At least 29 million people in eastern Africa are currently facing high levels of food insecurity due to prolonged drought as rains are projected to fail for a fourth consecutive season in the region, the Inter-Governmental Authority on Development, IGAD, has warned.
IGAD’s Climate Prediction and Applications Centre (ICPAC) shows that the first month of the March to May (MAM) 2022 season was dry, projecting that the entire period will generally be dry, with high temperatures less than usual rainfall. The prolonged drought added to conflicts in the region and eastern Europe, and the impact of Covid-19 has led to acute levels of food insecurity across the entire IGAD region, the bloc said in a statement on Monday.
“Already, 15.5 to 16 million of our sisters and brothers need immediate food assistance due to the drought. This is 6 to 6.5 million in Ethiopia, 3.5 million in Kenya and 6 million in Somalia,” said Dr Workneh Gebeyehu, IGAD’s Executive Secretary.
Dr Guleid Artan, ICPAC’s director, said, “the severe shortages in water and pasture are leading to smaller food production, significant losses in livestock and wildlife, and a rise in the resource-based conflict in the region.”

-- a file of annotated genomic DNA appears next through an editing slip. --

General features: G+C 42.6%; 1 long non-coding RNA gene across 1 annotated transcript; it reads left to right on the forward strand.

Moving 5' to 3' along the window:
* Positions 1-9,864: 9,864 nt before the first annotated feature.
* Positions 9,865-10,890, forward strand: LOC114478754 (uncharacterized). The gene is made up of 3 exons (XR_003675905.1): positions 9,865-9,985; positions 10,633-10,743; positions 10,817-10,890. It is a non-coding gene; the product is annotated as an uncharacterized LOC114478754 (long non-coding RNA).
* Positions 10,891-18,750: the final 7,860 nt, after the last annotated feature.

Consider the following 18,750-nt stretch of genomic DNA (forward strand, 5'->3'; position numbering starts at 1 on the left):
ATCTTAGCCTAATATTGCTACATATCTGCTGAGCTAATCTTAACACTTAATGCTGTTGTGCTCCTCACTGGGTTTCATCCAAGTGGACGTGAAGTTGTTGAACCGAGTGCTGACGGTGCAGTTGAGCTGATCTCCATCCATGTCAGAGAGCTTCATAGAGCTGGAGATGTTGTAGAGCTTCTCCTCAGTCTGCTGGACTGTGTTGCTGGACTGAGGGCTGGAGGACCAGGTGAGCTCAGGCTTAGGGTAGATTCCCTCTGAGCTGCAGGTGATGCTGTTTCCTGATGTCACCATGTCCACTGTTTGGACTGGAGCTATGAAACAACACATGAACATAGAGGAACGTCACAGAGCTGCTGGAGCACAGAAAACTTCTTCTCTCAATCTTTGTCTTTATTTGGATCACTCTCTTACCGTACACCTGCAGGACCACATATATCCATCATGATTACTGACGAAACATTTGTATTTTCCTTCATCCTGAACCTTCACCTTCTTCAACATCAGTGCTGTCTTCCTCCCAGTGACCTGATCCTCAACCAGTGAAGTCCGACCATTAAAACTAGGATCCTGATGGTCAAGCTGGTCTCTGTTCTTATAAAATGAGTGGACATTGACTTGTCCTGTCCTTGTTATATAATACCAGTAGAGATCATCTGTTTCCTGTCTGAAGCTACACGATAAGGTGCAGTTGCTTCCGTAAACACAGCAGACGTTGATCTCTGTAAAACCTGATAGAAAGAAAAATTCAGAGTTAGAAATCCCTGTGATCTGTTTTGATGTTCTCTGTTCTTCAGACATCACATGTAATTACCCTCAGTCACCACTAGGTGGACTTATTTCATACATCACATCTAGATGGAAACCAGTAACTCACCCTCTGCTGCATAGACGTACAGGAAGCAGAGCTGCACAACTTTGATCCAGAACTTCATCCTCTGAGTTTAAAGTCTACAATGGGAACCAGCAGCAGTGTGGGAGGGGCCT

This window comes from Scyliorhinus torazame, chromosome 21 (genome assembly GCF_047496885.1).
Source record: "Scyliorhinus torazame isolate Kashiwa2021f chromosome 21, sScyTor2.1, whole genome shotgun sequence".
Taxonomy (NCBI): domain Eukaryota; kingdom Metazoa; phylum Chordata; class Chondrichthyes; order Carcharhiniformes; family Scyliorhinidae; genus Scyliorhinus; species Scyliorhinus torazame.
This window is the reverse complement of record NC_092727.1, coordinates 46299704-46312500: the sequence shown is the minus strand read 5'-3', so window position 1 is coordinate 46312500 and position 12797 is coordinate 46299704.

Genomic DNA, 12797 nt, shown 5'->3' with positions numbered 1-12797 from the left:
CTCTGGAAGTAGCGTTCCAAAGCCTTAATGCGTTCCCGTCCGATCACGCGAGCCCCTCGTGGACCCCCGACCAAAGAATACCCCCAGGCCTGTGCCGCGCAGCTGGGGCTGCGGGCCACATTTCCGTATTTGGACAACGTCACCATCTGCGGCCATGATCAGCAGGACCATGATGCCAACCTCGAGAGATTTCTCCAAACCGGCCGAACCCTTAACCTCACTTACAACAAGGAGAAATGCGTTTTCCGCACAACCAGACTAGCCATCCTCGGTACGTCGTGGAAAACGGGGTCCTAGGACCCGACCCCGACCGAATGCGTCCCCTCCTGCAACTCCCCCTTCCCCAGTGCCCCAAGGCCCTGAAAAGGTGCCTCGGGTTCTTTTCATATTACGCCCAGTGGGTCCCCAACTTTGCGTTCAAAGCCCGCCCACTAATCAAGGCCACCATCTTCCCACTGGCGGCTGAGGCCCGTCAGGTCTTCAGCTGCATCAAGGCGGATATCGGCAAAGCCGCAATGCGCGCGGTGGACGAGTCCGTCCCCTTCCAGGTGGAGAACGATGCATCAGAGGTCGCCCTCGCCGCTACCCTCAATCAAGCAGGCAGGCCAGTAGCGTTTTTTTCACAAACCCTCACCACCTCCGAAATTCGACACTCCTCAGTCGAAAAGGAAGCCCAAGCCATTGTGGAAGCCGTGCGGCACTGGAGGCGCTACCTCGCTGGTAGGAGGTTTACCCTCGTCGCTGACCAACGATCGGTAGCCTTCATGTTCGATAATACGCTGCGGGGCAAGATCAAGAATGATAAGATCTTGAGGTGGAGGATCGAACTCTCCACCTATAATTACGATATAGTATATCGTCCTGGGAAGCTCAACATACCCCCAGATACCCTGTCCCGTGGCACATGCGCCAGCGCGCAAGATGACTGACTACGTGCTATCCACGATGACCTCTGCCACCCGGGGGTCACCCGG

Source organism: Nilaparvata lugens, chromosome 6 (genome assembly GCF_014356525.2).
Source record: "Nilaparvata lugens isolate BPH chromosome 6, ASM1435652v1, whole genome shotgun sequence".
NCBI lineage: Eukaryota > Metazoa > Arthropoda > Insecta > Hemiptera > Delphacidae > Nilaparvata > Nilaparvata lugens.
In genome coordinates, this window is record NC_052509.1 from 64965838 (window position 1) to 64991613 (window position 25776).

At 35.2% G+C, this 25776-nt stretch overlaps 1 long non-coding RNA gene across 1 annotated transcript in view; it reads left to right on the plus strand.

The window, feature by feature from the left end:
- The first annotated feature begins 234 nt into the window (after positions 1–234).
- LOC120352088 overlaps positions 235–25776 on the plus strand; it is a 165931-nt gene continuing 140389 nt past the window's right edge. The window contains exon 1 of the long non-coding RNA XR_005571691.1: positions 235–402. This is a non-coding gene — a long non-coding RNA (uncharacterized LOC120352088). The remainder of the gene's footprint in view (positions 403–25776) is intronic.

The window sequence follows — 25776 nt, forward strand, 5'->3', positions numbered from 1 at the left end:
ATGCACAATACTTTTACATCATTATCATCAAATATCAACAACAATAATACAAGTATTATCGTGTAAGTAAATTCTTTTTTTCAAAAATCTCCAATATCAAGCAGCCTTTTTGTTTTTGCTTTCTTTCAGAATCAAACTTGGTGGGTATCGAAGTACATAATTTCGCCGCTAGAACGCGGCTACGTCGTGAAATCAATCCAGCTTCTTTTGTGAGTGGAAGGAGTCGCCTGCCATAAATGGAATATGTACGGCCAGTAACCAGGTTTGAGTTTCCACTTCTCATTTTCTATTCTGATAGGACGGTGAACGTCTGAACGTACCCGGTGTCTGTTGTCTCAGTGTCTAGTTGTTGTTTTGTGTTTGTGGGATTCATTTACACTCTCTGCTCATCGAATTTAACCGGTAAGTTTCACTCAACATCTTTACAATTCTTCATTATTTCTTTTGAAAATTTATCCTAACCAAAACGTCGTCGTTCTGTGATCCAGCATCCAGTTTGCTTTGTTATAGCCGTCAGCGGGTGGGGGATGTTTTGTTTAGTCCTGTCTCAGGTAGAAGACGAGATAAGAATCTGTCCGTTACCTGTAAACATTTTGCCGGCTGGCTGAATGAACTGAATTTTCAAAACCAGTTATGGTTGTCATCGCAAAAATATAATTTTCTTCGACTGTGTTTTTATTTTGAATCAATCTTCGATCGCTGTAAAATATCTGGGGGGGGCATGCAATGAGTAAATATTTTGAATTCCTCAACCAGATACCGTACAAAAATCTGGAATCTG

“On the outlook, our early warning systems and indicators show the situation worsening in the coming months.”
The ICPAC also projects that another 8 million people in South Sudan might be pushed to acute food insecurity due to prolonged flooding and insecurity.
The IGAD has appealed to international partners and donors to help the regions’ governments, all of which have already declared the drought a national disaster, to deal with the developing crisis and improve food security in the area.
“The governments are doing enough within their means, but not enough to avert the disaster and save those facing starvation. That’s why we appeal to our international partners to step in,” Dr Artan said.
Alessandra Casazza, Manager of UNDP Resilience Hub for Africa, asked developed countries to honour their commitment during last year’s COP-26 to donate $100 billion to developing countries to deal with such climate emergencies as drought.
“Climate shocks keep coming back. We must invest in adaptation to build long term resilience across the region,” Ms Casazza said.